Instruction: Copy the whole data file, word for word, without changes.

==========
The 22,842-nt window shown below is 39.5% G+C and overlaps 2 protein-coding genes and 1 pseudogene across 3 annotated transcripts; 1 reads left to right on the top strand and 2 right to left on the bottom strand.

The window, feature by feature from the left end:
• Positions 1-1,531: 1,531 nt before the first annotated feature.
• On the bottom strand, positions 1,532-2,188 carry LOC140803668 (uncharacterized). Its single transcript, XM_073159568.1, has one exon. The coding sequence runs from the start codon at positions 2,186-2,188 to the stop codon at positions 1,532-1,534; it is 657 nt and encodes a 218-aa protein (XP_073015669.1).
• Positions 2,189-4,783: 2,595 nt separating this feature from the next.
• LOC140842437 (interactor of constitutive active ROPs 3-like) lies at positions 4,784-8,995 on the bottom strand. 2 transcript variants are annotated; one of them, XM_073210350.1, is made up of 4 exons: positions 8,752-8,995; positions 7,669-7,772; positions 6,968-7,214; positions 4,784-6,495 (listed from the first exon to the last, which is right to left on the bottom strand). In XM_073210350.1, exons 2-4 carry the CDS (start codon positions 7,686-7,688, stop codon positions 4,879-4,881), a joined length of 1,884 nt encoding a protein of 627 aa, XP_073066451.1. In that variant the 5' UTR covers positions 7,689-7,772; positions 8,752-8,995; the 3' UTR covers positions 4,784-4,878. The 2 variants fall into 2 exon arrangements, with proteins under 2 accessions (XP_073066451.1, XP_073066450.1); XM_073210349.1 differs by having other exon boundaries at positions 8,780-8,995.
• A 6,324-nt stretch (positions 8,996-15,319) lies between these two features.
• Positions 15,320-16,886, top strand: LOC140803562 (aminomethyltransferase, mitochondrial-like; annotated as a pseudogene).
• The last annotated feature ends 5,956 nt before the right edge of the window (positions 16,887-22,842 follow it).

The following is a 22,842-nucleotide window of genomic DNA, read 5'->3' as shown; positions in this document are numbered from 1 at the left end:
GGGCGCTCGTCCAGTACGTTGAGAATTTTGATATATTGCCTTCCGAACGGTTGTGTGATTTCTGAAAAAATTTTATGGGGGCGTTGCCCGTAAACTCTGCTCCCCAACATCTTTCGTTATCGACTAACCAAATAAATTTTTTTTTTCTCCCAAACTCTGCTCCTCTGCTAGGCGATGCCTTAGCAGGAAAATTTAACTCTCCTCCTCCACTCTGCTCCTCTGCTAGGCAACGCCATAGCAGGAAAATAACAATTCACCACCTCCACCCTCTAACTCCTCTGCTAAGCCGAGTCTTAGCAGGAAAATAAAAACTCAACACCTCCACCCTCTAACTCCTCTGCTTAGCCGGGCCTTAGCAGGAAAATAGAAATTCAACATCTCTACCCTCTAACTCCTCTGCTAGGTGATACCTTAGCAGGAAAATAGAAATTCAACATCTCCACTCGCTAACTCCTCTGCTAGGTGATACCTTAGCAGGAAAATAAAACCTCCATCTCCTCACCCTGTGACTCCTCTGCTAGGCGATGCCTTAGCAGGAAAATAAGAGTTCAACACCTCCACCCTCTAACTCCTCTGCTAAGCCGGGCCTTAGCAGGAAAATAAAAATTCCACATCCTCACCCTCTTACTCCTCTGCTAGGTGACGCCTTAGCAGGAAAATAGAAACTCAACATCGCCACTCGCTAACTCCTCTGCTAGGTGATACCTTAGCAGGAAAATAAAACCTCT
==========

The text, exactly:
The 22,842-nt window shown below is 39.5% G+C and overlaps 2 protein-coding genes and 1 pseudogene across 3 annotated transcripts; 1 reads left to right on the top strand and 2 right to left on the bottom strand.

The window, feature by feature from the left end:
• Positions 1-1,531: 1,531 nt before the first annotated feature.
• On the bottom strand, positions 1,532-2,188 carry LOC140803668 (uncharacterized). Its single transcript, XM_073159568.1, has one exon. The coding sequence runs from the start codon at positions 2,186-2,188 to the stop codon at positions 1,532-1,534; it is 657 nt and encodes a 218-aa protein (XP_073015669.1).
• Positions 2,189-4,783: 2,595 nt separating this feature from the next.
• LOC140842437 (interactor of constitutive active ROPs 3-like) lies at positions 4,784-8,995 on the bottom strand. 2 transcript variants are annotated; one of them, XM_073210350.1, is made up of 4 exons: positions 8,752-8,995; positions 7,669-7,772; positions 6,968-7,214; positions 4,784-6,495 (listed from the first exon to the last, which is right to left on the bottom strand). In XM_073210350.1, exons 2-4 carry the CDS (start codon positions 7,686-7,688, stop codon positions 4,879-4,881), a joined length of 1,884 nt encoding a protein of 627 aa, XP_073066451.1. In that variant the 5' UTR covers positions 7,689-7,772; positions 8,752-8,995; the 3' UTR covers positions 4,784-4,878. The 2 variants fall into 2 exon arrangements, with proteins under 2 accessions (XP_073066451.1, XP_073066450.1); XM_073210349.1 differs by having other exon boundaries at positions 8,780-8,995.
• A 6,324-nt stretch (positions 8,996-15,319) lies between these two features.
• Positions 15,320-16,886, top strand: LOC140803562 (aminomethyltransferase, mitochondrial-like; annotated as a pseudogene).
• The last annotated feature ends 5,956 nt before the right edge of the window (positions 16,887-22,842 follow it).

The following is a 22,842-nucleotide window of genomic DNA, read 5'->3' as shown; positions in this document are numbered from 1 at the left end:
GGGCGCTCGTCCAGTACGTTGAGAATTTTGATATATTGCCTTCCGAACGGTTGTGTGATTTCTGAAAAAATTTTATGGGGGCGTTGCCCGTAAACTCTGCTCCCCAACATCTTTCGTTATCGACTAACCAAATAAATTTTTTTTTTCTCCCAAACTCTGCTCCTCTGCTAGGCGATGCCTTAGCAGGAAAATTTAACTCTCCTCCTCCACTCTGCTCCTCTGCTAGGCAACGCCATAGCAGGAAAATAACAATTCACCACCTCCACCCTCTAACTCCTCTGCTAAGCCGAGTCTTAGCAGGAAAATAAAAACTCAACACCTCCACCCTCTAACTCCTCTGCTTAGCCGGGCCTTAGCAGGAAAATAGAAATTCAACATCTCTACCCTCTAACTCCTCTGCTAGGTGATACCTTAGCAGGAAAATAGAAATTCAACATCTCCACTCGCTAACTCCTCTGCTAGGTGATACCTTAGCAGGAAAATAAAACCTCCATCTCCTCACCCTGTGACTCCTCTGCTAGGCGATGCCTTAGCAGGAAAATAAGAGTTCAACACCTCCACCCTCTAACTCCTCTGCTAAGCCGGGCCTTAGCAGGAAAATAAAAATTCCACATCCTCACCCTCTTACTCCTCTGCTAGGTGACGCCTTAGCAGGAAAATAGAAACTCAACATCGCCACTCGCTAACTCCTCTGCTAGGTGATACCTTAGCAGGAAAATAAAACCTCT